Canku Ota


(Many Paths)


An Online Newsletter Celebrating Native America


February 24, 2001 - Issue 30



Rising to Language Challenge


by Matt Radz The Montreal Gazette


Aboriginal TV's Finding Our Talk series strives to save native tongues


COURTESY OF MUSHKEG MEDIA / Ironworkers take a break in 1950s Harrisburg, Pa., in a scene from the TV series Finding Our Talk: A Journey Into Aboriginal Language.

Dorothy Lazore has never walked a girder and she has yet to drive in a rivet, but she's carrying on an oral tradition kept alive by the famous skywalkers of Kahnawake.

Fearless steelworkers from the South Shore reserve could climb higher and faster than anyone and became a legend in the industrial world they helped to build.

Their less well-known feats of cultural preservation are the subject of the first episode of Finding Our Talk: A Journey Into Aboriginal Language, a weekly series of 13 half-hour programs that recently began on the Aboriginal People's Television Network.

Produced by Montreal-based Mushkeg Media, Finding Our Talk challenges Statistics Canada's forecast that only 3 of 50 of the country's most prominent aboriginal languages are expected to survive the 21st century. The series was made to help beat these odds.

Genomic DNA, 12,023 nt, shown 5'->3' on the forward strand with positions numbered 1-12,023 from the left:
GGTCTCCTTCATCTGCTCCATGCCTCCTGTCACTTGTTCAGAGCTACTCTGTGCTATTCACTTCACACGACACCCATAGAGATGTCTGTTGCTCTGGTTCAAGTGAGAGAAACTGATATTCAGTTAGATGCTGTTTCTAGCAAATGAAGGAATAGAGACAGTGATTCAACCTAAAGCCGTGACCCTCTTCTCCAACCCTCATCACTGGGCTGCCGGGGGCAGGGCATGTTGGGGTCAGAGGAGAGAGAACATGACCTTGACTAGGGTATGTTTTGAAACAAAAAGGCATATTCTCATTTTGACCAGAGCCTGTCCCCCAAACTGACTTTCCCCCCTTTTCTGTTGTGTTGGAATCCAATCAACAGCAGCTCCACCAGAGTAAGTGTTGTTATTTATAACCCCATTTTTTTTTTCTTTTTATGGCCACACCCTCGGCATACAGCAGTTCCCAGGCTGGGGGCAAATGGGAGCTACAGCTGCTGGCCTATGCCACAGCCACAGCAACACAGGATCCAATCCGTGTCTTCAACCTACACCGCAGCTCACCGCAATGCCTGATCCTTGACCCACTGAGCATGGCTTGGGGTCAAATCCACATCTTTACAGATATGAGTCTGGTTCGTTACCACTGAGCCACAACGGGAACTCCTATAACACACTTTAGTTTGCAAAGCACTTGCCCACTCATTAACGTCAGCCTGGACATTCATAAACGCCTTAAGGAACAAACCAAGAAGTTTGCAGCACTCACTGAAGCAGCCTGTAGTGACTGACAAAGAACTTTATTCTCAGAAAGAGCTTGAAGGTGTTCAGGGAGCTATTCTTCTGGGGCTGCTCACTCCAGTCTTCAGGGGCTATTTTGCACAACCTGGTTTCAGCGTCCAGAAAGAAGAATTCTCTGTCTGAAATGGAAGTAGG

The first episode, Language Among the Skywalkers: Mohawk, shows how Kahnawake residents wouldn't accept the restrictions of Bill 101 and took charge of deciding the language of instruction for their own schoolchildren.

The immersion techniques Lazore developed in Kahnawake have been exported widely and are now used to teach Hawaiian, Blackfoot, Mi'kmaw and Apache. But the skywalkers are the reason Mohawk stills exists, that it wasn't stamped out by the march of 20th-century progress.

Drowning in a sea of French and English, Mohawk was being lost at home in Kahnawake. But it became the language of the workplace for the traveling steelworkers who, in crews of four and five, built the high-rise skeletons that support America's skyscrapers.

In Language Among the Skywalkers, retired high-steel heroes joke about having to coin Mohawk words for "construction crane" and "rivet."

Across Canada in 1996, only 20 per cent of indigenous children younger than 5 spoke an indigenous mother tongue. The vast majority learn English as their first language.

But some are always eager to learn, even if a dying language is hardly a priority in the many native communities that are paralyzed by poverty and teen suicides, noted Paul Rickard.

Tribute: Mohawk Skywalkers




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